Yep – that’s my Resolution for 2009.
No, I don’t work in a kitchen somewhere in Hamburg.
The foundation is built on a tactic we used as children. The two household chores I hated the most were ironing clothes and washing the dishes – in that order. Mopping the floor was a bit of a strain on the back but I have always had a pathological dislike for dust (I still love my Kampala, but I would love it more if it were dust-free!). Washing clothes became easy after I got to secondary school because from that time onwards I had people under me in age or status to whom the task fell with or without menace. Slashing grass was cool because I would enter into an imaginary world where I was a Samurai and … don’t get me started. Basically, nothing got close to the irritation of dish-washing and the tedium of ironing.
I hate ironing to this day simply because it appears so unnecessary and dangerous. Even thinking of a flat iron conjures up images of bits of skin peeling, not to mention stories I read of torture chambers that were fitted with these gadgets and an uncontrolled supply of electricity. In my current circumstances, this is one of the major downsides of being a part-time bachelor, and it’s all I can do not to stop immigrant-looking people in the street and offer them money to iron a pile of laundry accumulated over a couple of weeks.
Washing dishes comes a close second – and for a number of reasons too:
a) the annoyance that came with bending over every so often to fill a small receptacle with water from a twenty-litre jerrycan (this was Obote II, where there was NO water in any tap in Kampala outside of State House and close affiliates – speak out now if you had tap water then so we know where your bread was butterred…there was no butter either, except for the once-every-nine-months pack of Kenya Creameries Corporation butter you got to taste if you visited so-and-so whose aunt visited Nairobi oba when?).
b) the irritation of water dripping down the sink front and splashing in small patters onto one’s feet.
c) the dank darkness of the kitchen at night, with the threat of those damn rats kicking off another pantry party and their own edition of the Fast and the Furry right over your barefoot and now wet with dishwater feet.
and d) the discomfort that came with filling oneself up with the staple of those days then having to go through the above conjoined with the need to gather dishes, throw the scraps out, then start clattering about while everybody else either watched your favourite programme (a repeat that you had all watched sixteen times already but hey, that’s what was on), or went to bed.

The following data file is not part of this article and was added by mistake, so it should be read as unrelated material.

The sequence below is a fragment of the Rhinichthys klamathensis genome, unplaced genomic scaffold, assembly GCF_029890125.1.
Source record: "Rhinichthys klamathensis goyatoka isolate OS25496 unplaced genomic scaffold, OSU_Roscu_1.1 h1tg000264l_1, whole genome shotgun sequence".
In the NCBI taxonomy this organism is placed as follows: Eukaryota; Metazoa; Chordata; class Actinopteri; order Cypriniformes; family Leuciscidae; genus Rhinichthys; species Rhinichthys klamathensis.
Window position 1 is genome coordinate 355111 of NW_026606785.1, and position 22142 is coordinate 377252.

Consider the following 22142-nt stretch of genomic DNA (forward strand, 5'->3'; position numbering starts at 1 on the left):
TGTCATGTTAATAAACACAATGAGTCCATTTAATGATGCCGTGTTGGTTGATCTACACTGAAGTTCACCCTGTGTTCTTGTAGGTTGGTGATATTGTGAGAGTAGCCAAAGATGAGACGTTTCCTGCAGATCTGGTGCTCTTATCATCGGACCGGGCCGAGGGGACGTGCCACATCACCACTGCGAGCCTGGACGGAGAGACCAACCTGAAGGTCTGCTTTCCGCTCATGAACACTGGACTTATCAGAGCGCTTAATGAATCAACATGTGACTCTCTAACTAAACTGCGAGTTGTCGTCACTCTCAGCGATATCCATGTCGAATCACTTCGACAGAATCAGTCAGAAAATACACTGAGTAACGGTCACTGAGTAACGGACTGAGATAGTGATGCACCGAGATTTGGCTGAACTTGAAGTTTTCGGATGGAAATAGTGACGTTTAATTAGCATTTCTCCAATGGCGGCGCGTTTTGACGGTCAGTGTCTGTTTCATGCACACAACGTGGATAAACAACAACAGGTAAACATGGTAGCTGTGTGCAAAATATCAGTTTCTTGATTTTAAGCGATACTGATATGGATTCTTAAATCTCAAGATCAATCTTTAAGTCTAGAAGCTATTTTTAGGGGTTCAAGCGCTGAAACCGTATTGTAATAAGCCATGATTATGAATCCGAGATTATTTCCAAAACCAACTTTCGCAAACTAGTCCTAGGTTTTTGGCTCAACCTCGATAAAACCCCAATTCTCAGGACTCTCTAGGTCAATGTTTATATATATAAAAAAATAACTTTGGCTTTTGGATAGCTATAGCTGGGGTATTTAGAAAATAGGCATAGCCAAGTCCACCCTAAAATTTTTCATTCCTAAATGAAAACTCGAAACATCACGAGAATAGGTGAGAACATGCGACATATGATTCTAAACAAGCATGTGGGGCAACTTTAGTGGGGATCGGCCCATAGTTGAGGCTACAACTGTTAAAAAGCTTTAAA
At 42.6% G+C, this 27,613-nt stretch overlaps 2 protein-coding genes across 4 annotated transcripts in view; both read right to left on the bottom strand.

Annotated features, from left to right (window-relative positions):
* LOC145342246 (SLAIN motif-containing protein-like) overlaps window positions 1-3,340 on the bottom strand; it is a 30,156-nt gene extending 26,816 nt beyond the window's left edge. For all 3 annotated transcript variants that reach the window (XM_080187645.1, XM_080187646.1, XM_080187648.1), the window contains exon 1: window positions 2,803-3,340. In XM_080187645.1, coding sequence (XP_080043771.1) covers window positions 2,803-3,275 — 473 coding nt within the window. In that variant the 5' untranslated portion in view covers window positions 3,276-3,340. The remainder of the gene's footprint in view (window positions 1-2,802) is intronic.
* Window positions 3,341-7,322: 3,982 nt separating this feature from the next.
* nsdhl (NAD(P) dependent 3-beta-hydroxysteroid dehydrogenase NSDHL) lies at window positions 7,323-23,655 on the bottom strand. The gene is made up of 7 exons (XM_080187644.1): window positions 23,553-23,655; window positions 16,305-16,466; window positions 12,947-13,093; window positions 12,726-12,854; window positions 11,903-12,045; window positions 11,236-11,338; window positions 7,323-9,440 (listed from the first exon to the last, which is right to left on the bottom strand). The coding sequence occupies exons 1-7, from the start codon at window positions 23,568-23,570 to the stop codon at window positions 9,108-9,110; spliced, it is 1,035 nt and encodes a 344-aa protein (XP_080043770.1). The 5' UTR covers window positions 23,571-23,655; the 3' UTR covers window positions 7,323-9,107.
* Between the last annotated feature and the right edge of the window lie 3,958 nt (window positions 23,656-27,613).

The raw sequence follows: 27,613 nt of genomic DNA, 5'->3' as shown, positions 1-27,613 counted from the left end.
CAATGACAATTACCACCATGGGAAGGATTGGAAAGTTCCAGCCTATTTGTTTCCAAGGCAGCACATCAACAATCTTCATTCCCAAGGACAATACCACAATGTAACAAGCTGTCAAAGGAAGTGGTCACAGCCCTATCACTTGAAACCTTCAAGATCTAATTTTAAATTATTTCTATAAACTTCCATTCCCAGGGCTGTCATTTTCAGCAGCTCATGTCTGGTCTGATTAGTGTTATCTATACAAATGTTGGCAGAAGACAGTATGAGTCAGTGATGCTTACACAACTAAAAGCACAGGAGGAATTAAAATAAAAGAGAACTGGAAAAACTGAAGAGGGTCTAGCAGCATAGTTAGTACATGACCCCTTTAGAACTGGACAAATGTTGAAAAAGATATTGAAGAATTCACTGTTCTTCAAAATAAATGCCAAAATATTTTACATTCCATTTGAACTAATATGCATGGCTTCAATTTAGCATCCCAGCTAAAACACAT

So we created this excuse of “soaking the dishes”. After dinner, if it was your turn to do the dishes, you would a) quickly gather up all the crockery, b) toss the scraps into the bin, c) arrange the dishes carefully in the kataasa (washing basin inserted into the kitchen sink), d) then fill that up with water, and then e) be the first person to settle in front of the small tv, which was amazing because everyone else had a headstart on you since all they did after dinner was: a) walk to the TV.
“I’ve soaked them,” was the confident reply to Mummon and I can’t remember who came up with that one.
Anyway, the night normally ended with everyone blacked out in front of the TV or slumped somewhere en route to bed, and if you were lucky then Mummon or some temporary maid would do the dishes in the morning or you got to do them under more pleasant circumstances since the rats were sufferring their hangovers quietly.
Even lunch dishes got soaked, because while you were soaking the dishes you could not be assigned any other duties. If you became zealous and did the dishes within fifteen minutes of coining the assignment then you became free to help out with cleaning up one of the rooms the some little brother was taking forever to get to.
And then I worked out ways of soaking other stuff as well – when sweeping the paths at secondary school one could take a break to “let the dust settle”; before mopping the floor it was wise to soak it first with a soap and water mix “so that sticky stuff would be scraped off easier”; before sitting down to do homework I sharpened all my pencils and ‘organised’ my reading space, but situated in a position that allowed me viewing access to the TV.
But of course there was no soaking the ironing.
Procrastination. Whatever definition the experts give it, procrastination is a comforting exercise because it relies on a false sense of rationality. My definition of procrastination is not going to see the doctor when you need to because you are not feeling well enough to leave the house.
It’s the scourge of the efficient man and little boys like my nephew who repeatedly fall into the crisis of having so much fun playing a run-about game in the compound that when the susu is finally really coming, he is too far away from the toilet and ends up collapsing in a wet, embarrassed heap that causes the game to end for everybody.
Well, this year I am going to susu the minute I feel the first itch.
No more soaking trousers…I mean dishes.
Anything that needs to get done gets done the minute it starts needing to get done.
Starting with clicking Publish now.
But after a quick spell check – no need to be stupid, in case I spend the rest of my adulthood in the toilet suspecting susu…